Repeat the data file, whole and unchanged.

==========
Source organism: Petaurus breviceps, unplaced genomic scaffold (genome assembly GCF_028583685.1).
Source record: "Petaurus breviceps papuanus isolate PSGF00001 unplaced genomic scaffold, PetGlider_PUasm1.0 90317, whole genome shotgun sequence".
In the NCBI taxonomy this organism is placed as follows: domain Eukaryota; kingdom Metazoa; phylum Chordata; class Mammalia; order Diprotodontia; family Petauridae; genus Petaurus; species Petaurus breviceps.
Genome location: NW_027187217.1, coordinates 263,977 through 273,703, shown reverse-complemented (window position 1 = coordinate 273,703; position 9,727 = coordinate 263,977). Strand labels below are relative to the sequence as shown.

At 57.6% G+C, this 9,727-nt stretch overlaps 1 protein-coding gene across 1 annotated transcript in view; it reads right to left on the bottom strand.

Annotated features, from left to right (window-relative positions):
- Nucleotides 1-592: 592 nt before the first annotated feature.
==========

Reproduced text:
Source organism: Petaurus breviceps, unplaced genomic scaffold (genome assembly GCF_028583685.1).
Source record: "Petaurus breviceps papuanus isolate PSGF00001 unplaced genomic scaffold, PetGlider_PUasm1.0 90317, whole genome shotgun sequence".
In the NCBI taxonomy this organism is placed as follows: domain Eukaryota; kingdom Metazoa; phylum Chordata; class Mammalia; order Diprotodontia; family Petauridae; genus Petaurus; species Petaurus breviceps.
Genome location: NW_027187217.1, coordinates 263,977 through 273,703, shown reverse-complemented (window position 1 = coordinate 273,703; position 9,727 = coordinate 263,977). Strand labels below are relative to the sequence as shown.

At 57.6% G+C, this 9,727-nt stretch overlaps 1 protein-coding gene across 1 annotated transcript in view; it reads right to left on the bottom strand.

Annotated features, from left to right (window-relative positions):
- Nucleotides 1-592: 592 nt before the first annotated feature.